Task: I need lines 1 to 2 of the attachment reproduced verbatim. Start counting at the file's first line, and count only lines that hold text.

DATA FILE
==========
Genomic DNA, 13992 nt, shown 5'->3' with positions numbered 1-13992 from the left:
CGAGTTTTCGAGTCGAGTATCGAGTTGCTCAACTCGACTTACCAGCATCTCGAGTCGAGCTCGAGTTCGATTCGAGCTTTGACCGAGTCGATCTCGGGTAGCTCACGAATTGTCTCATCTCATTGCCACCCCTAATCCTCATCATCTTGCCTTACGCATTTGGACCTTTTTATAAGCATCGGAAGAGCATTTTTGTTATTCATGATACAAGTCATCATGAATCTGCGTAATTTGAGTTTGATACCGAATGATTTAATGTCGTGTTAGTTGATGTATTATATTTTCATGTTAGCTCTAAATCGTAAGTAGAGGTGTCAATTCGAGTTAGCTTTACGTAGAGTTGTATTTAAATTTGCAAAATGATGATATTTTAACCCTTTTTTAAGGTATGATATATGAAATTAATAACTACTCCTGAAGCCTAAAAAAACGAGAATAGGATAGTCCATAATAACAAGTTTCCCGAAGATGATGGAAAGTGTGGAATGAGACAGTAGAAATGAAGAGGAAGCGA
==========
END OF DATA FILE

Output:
Genomic DNA, 13992 nt, shown 5'->3' with positions numbered 1-13992 from the left:
CGAGTTTTCGAGTCGAGTATCGAGTTGCTCAACTCGACTTACCAGCATCTCGAGTCGAGCTCGAGTTCGATTCGAGCTTTGACCGAGTCGATCTCGGGTAGCTCACGAATTGTCTCATCTCATTGCCACCCCTAATCCTCATCATCTTGCCTTACGCATTTGGACCTTTTTATAAGCATCGGAAGAGCATTTTTGTTATTCATGATACAAGTCATCATGAATCTGCGTAATTTGAGTTTGATACCGAATGATTTAATGTCGTGTTAGTTGATGTATTATATTTTCATGTTAGCTCTAAATCGTAAGTAGAGGTGTCAATTCGAGTTAGCTTTACGTAGAGTTGTATTTAAATTTGCAAAATGATGATATTTTAACCCTTTTTTAAGGTATGATATATGAAATTAATAACTACTCCTGAAGCCTAAAAAAACGAGAATAGGATAGTCCATAATAACAAGTTTCCCGAAGATGATGGAAAGTGTGGAATGAGACAGTAGAAATGAAGAGGAAGCGA